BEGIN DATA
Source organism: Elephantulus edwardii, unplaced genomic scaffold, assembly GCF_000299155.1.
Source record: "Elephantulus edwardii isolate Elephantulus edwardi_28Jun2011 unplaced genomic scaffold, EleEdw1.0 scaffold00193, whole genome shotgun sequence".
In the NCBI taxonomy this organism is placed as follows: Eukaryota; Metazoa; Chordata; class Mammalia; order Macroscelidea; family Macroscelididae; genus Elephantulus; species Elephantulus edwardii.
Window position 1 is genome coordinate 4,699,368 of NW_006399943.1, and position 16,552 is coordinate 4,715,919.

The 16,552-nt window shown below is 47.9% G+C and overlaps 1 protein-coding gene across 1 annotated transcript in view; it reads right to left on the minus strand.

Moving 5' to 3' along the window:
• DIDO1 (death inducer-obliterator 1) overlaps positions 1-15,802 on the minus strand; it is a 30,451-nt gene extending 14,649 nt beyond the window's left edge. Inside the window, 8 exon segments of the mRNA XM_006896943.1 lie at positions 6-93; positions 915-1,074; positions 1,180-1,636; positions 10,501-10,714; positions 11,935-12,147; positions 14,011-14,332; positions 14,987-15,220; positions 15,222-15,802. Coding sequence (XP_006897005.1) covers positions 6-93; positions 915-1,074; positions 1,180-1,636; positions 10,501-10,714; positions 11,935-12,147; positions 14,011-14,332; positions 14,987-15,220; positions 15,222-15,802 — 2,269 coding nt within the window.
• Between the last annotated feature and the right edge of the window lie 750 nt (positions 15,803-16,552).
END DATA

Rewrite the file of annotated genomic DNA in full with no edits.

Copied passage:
Source organism: Elephantulus edwardii, unplaced genomic scaffold, assembly GCF_000299155.1.
Source record: "Elephantulus edwardii isolate Elephantulus edwardi_28Jun2011 unplaced genomic scaffold, EleEdw1.0 scaffold00193, whole genome shotgun sequence".
In the NCBI taxonomy this organism is placed as follows: Eukaryota; Metazoa; Chordata; class Mammalia; order Macroscelidea; family Macroscelididae; genus Elephantulus; species Elephantulus edwardii.
Window position 1 is genome coordinate 4,699,368 of NW_006399943.1, and position 16,552 is coordinate 4,715,919.

The 16,552-nt window shown below is 47.9% G+C and overlaps 1 protein-coding gene across 1 annotated transcript in view; it reads right to left on the minus strand.

Moving 5' to 3' along the window:
• DIDO1 (death inducer-obliterator 1) overlaps positions 1-15,802 on the minus strand; it is a 30,451-nt gene extending 14,649 nt beyond the window's left edge. Inside the window, 8 exon segments of the mRNA XM_006896943.1 lie at positions 6-93; positions 915-1,074; positions 1,180-1,636; positions 10,501-10,714; positions 11,935-12,147; positions 14,011-14,332; positions 14,987-15,220; positions 15,222-15,802. Coding sequence (XP_006897005.1) covers positions 6-93; positions 915-1,074; positions 1,180-1,636; positions 10,501-10,714; positions 11,935-12,147; positions 14,011-14,332; positions 14,987-15,220; positions 15,222-15,802 — 2,269 coding nt within the window.
• Between the last annotated feature and the right edge of the window lie 750 nt (positions 15,803-16,552).